US, South Korea to resume military exercises

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Seoul | Published: January 26, 2018 6:28:34 PM

South Korea is set to resume joint military exercises with the US involving tens of thousands of troops from both sides after the Winter Olympics, an official said on Friday.

South Korea, US, south US military drill, Pyongyang, Seoul, Winter Olympics, South Korean Defence Military,North Korean regime The 2018 Winter Olympics close at the end of February while the Winter Paralympics wrap up with a closing ceremony on March 18. (Reuters)

South Korea is set to resume joint military exercises with the US involving tens of thousands of troops from both sides after the Winter Olympics, an official said on Friday. The US and South Korea agreed to put the annual military drills on hold after Pyongyang and Seoul held talks earlier in January for the first time in two years, CNN reported. “Though it is too early to disclose the exact date and size of the planned joint exercises, they will be carried out after the Olympics,” said Choi Hyun-soo, a spokeswoman for South Korea’s Defence Ministry. The exercises, codenamed Key Resolve and Foal Eagle, are carried out annually in March and April usually drawing a fierce response from the North Korean regime. During last year’s drills, Pyongyang launched multiple missile tests and held a massive artillery exercise at the end of April.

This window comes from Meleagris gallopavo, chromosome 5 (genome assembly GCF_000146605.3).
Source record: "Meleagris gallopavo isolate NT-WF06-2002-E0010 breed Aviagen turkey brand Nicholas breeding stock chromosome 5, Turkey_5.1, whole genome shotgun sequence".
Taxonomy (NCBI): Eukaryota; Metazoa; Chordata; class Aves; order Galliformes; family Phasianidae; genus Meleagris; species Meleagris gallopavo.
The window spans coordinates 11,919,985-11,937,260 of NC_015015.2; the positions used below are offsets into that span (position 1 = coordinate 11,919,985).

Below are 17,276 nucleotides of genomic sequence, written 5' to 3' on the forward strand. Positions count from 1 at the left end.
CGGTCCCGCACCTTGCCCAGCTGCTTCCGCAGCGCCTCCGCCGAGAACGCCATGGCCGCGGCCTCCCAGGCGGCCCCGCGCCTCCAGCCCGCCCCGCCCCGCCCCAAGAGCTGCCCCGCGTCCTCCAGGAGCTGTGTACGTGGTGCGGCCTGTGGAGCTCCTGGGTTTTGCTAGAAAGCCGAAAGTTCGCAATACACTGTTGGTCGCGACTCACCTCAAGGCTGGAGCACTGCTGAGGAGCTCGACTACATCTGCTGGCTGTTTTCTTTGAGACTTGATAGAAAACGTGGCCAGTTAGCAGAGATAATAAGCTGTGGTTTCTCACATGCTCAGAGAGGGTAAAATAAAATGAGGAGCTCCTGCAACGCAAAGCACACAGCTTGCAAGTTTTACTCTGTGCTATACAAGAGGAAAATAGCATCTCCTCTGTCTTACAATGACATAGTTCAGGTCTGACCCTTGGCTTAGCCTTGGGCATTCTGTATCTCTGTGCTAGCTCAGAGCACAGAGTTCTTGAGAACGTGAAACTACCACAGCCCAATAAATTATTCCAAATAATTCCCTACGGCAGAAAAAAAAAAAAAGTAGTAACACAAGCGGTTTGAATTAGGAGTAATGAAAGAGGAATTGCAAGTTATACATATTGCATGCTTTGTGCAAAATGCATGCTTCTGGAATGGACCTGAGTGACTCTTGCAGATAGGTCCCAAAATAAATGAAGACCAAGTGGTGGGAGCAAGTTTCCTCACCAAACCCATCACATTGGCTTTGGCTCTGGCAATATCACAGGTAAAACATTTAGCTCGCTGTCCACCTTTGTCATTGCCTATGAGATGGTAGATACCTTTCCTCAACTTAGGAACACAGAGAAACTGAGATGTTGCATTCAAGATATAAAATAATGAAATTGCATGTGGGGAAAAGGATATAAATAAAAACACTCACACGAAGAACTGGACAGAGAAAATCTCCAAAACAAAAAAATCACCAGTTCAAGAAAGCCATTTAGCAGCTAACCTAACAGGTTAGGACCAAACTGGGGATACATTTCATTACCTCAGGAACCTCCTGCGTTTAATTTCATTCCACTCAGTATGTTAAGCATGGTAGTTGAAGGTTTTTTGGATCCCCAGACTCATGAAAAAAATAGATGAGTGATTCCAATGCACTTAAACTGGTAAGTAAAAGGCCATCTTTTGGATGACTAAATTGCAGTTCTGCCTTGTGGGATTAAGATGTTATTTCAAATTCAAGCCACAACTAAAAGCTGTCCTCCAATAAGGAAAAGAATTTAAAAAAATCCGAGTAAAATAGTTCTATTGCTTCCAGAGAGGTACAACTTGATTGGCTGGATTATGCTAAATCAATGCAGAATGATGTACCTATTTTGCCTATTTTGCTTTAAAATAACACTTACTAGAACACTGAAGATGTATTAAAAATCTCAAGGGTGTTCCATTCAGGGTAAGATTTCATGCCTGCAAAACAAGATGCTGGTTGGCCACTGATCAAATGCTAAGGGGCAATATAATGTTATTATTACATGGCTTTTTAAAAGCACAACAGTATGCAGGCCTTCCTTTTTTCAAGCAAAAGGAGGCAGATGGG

The 2018 Winter Olympics close at the end of February while the Winter Paralympics wrap up with a closing ceremony on March 18. A separate South Korean Defence Military official told CNN the joint exercises would not be scaled back despite the unusual delay. “The Key Resolve and Foal Eagle exercises will not be downsized nor exercises be merged into one,” he said. An estimated 3,600 additional US service members were deployed to join the 28,000 US troops already based in South Korea during last year’s drills, which included ground, air, naval and special operations field exercises.

The US and South Korea maintain that the annual exercises, which have been carried out regularly for nearly 40 years, are strictly “defensive and non-provocative”. The announcement came during a thaw in relations between the two Koreas, who will march together under a unified flag at the Winter Olympics opening ceremony in Pyeongchang, South Korea, on February 9. The diplomatic breakthrough followed face-to-face meetings between representatives from North and South Korea at the heavily fortified Demilitarized Zone on January 9. The North Korean state media hailed the talks as “brilliant” for “national reunification”.

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